churchie
19-05-05, 09:05
I don't think there is a huge difference in refs between N and S. I think all the refs have different styles and personalities, and thats reflected in the way they ref. Some of the interpretations may differ a little, but the coaches and players are well aware of their ref in advance. Paddy O'Brien, in his biography, says the most impressive coach is Clive Woodward, as at the meeting before games he just says "Are you going to ref it like the Blues/Crusaders Super12 match, because we've got that on video"

Also as far as bias goes, I think that refereeing (like rugby in general) has become so much more professional that bias is a non-event. I think top refs could easily referee their own country to no material effect.

I'm a NZer living and reffing in Australia, and amongst my fave refs (for observing and learning) are:
Paddy O'Brien - lets the players play the game
Steve Walsh - positioning is excellent
Chris White - a great allround ref, and good with players

As I say, all the top international guys bring their own elements to each game. In general they are very consistent amongst the group

Churchie

Robert Burns
19-05-05, 12:05
I think you are dead right with your fav three refs there, I think I would have the exact same people. Now Paddy is retired though I would probably replace him with the french ref who's name escapes me now.

PeterTC
19-05-05, 12:05
Joel Jutge?

Is spelt something like that, is he the one?


I think you are dead right with your fav three refs there, I think I would have the exact same people. Now Paddy is retired though I would probably replace him with the french ref who's name escapes me now.

SimonSmith
19-05-05, 13:05
Good observation Churchie.

The only rugby I get on TV is the S12, and it's fascinating watching the referees on their own patch.
One thing I have noticed is that there is a slight "school teacher" tendency starting to emerge. Paul Honiss, Jon Kaplan, for example - technically excellent referees, but their man management sometimes makes me wonder.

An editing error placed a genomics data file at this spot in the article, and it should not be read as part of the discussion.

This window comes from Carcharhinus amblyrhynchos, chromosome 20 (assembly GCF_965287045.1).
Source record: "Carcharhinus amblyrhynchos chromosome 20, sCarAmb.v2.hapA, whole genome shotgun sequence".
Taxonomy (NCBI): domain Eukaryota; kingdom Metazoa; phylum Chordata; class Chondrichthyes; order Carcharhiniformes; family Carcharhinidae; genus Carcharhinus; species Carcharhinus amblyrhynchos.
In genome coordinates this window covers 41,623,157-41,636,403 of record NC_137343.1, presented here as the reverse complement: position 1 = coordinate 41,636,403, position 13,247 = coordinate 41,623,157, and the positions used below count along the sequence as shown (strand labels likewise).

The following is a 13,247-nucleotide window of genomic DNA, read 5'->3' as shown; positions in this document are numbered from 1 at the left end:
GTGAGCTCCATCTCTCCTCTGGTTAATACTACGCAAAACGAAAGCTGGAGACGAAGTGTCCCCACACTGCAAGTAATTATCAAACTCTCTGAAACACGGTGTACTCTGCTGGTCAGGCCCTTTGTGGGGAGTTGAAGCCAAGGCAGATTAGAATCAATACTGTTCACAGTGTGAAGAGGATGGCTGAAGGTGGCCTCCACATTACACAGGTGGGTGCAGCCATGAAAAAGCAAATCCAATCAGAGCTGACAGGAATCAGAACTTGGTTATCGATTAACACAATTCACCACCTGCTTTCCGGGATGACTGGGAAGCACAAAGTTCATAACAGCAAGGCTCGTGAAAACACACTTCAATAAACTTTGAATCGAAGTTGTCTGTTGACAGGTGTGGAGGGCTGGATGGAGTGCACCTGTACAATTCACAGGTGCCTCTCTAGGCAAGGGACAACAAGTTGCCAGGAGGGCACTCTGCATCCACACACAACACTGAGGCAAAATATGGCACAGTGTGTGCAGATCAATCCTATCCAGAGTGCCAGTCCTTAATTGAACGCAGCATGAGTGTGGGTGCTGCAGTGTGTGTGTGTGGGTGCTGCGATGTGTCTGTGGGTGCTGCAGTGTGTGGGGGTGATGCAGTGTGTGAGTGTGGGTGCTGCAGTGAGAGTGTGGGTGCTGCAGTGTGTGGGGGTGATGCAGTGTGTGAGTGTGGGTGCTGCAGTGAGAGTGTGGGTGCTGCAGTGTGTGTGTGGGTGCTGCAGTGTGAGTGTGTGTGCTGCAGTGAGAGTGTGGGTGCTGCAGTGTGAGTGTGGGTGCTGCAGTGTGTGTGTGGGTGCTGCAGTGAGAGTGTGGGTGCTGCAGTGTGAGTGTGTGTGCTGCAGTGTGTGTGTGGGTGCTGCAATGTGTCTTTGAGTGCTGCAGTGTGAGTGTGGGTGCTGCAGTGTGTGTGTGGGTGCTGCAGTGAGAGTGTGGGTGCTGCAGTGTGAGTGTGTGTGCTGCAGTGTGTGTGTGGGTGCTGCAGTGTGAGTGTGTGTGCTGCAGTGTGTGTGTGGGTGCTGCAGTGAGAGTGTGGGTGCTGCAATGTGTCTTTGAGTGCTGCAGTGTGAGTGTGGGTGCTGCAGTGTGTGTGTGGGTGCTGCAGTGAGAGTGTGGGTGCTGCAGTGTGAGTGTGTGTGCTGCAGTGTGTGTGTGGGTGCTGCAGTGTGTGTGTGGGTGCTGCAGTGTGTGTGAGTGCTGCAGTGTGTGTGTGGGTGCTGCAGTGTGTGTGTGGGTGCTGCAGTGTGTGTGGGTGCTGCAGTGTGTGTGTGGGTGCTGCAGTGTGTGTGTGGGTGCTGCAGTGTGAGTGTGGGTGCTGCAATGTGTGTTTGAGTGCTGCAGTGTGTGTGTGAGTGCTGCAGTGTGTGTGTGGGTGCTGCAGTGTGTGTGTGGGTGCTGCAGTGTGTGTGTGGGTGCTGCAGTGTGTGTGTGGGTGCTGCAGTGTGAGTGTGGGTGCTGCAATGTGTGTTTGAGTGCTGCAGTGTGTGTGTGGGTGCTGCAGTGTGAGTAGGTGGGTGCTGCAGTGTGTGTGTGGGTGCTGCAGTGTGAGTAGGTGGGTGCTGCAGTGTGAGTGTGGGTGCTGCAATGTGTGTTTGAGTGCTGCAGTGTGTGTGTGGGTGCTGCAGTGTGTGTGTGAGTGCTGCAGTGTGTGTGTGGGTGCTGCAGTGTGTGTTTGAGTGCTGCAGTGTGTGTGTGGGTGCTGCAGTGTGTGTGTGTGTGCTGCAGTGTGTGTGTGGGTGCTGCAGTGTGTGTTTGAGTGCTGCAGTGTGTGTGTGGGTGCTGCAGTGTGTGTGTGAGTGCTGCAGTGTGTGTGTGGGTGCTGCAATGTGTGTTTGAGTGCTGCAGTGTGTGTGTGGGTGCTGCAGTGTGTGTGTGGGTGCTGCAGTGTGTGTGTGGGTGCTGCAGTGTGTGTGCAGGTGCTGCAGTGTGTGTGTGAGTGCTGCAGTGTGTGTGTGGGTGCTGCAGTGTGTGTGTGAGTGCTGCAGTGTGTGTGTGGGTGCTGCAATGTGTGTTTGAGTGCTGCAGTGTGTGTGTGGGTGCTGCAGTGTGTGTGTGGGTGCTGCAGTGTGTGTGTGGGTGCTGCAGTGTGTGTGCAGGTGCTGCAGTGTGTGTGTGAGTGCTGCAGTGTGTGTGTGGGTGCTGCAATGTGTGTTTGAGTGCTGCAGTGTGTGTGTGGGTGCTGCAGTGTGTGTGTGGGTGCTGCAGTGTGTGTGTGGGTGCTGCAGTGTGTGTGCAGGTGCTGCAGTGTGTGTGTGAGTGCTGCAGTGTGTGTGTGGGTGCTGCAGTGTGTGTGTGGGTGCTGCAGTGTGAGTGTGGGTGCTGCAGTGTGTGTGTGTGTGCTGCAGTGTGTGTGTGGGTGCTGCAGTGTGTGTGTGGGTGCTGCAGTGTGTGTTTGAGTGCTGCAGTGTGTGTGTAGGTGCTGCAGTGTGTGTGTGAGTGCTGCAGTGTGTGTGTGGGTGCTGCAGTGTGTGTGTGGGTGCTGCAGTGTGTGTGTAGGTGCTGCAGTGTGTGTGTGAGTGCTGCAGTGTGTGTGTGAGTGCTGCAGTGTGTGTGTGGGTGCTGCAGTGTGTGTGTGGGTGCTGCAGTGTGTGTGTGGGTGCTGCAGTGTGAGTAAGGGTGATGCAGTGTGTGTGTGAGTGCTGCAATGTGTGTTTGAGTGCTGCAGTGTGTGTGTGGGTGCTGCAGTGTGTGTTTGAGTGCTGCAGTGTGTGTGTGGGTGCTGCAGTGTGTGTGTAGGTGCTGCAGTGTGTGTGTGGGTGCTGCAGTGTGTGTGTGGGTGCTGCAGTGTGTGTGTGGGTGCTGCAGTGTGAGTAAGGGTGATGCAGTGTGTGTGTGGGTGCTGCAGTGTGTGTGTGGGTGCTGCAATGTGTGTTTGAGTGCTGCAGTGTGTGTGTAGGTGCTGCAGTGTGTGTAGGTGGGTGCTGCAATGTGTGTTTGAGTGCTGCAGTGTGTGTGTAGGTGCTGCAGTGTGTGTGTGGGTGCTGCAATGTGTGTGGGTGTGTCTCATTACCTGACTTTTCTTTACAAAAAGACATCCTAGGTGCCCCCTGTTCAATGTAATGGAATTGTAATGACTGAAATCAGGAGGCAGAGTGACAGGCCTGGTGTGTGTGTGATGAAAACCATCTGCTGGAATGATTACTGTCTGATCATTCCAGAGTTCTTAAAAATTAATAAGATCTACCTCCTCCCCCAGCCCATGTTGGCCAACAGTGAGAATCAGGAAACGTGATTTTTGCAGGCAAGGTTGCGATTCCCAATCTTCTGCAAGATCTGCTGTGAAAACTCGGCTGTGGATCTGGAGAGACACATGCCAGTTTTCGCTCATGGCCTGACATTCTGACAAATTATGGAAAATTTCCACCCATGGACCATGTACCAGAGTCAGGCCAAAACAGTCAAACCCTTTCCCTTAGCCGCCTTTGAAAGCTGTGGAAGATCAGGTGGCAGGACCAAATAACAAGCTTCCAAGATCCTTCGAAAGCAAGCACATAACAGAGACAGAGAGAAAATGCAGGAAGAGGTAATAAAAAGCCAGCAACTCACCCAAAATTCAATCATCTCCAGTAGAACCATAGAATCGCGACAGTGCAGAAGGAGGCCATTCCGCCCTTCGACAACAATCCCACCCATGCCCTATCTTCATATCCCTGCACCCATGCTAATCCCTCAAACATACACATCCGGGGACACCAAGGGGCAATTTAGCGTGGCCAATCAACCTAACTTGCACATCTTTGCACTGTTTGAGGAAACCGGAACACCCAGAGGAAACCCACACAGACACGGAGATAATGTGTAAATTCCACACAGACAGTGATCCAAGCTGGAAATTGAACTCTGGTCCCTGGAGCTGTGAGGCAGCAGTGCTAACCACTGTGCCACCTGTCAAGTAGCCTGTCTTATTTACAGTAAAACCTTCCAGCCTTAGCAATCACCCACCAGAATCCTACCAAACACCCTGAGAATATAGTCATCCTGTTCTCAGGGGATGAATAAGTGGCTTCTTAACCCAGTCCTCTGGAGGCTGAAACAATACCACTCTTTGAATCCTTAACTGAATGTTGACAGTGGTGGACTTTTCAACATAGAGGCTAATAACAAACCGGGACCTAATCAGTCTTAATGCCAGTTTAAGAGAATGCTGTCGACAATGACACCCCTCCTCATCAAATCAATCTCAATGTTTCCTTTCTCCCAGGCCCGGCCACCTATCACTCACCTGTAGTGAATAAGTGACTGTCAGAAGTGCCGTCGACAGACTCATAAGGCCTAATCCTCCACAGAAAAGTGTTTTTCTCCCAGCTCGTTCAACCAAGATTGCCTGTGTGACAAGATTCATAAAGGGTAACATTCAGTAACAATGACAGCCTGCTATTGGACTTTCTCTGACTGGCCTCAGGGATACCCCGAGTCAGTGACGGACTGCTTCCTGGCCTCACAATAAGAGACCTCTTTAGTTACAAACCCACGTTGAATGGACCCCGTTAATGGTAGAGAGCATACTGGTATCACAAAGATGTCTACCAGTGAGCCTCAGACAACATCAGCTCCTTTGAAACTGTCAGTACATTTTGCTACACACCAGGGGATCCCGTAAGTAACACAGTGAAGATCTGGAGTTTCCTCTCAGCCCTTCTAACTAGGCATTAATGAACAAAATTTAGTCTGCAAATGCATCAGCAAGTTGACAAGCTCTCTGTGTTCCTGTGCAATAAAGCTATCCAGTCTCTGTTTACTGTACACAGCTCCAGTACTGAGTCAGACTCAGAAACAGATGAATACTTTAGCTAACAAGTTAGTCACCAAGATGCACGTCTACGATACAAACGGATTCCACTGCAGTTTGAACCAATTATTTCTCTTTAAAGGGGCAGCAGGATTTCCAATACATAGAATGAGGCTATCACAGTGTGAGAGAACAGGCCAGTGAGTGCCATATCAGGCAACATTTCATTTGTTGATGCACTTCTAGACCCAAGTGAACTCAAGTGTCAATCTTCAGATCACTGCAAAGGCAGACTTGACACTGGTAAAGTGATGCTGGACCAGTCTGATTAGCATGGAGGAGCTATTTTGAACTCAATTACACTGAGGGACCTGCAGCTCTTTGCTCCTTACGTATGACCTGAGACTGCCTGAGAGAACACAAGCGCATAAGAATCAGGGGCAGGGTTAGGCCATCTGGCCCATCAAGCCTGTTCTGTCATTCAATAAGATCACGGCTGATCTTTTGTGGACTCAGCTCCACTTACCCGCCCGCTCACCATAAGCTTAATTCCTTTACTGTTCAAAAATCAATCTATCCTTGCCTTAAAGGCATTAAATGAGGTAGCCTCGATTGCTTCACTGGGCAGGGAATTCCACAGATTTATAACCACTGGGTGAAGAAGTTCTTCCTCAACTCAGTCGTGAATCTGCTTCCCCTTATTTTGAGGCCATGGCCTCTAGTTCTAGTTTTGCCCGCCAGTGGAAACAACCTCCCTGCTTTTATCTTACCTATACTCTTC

I have a sneaking admiration for Mark Lawrence, however, for reasons cited elsewhere.

Robert Burns
19-05-05, 13:05
Joel Jutge?

Is spelt something like that, is he the one?
Yes, thats him!

robertti
20-05-05, 00:05
Why all this discussion and bitterness about NH referees doing SH games and vice-versa? Ive still yet to gage what the problem is.
Sure there may be some differences between the way the two hemispheres play; saying that there are MUCH larger differences between the way individual countries play. Does that mean we should have a referee from each COUNTRY refereeing all their games? I mean come on. The practice of refs travelling the globe is nothing new, and watching the recent 6 Nations on pay TV here, I thought the standard of refereeing was more than acceptable in all the games I saw. (And yes I did watch Ireland vs England! but thats for another time ;) ) I mean in last years Tri Nations we had Chris White, Alain Rolland and Donal Courtney referee major games and this year we have Tony Spreadbury, Alain Rolland and Chris White again. Noone has a problem with them coming down here to ref the games. So whats all the fuss about?

churchie
20-05-05, 01:05
I agree robertti, also we have to think about the refs. What an amzing opportunity to be able to travel the world and ref top quality rugby in several different competitions.

And Simon - I know what you mean about Honiss/Kaplan - they know the law better than anyone else, but I think Honiss in particular sometimes gets into that game of 'gotcha'. Man management is not quite up to the standards of a couple of the other blokes either.

Churchie

Robert Burns
20-05-05, 08:05
I agree I have no problem with any referee doing any game, but I believe Pablo's explanation is exactly right as to why it's done more now than before. But as said above, whats the problem? Surely a ref is a ref, wherever they are from?

didds
20-05-05, 09:05
well... I couls ee that the expenses of flying a NZ ref half way aroiund the world in presumablky business class as opposed to a FC rail ticket for a Scottish ref IF passed onto a CB refs society, or a grass roots club would make a larger impact on the game in general than the actualk ref used in a 6N match. Anbd vice versa for a S12/tri nations match. Especially as ther si allegedly so little difference between refs on a hemispherical basis...

Just a thought....

didds

tim White
23-06-05, 14:06
Never ever forget that the referee is the only person on the park trying NOT to cheat.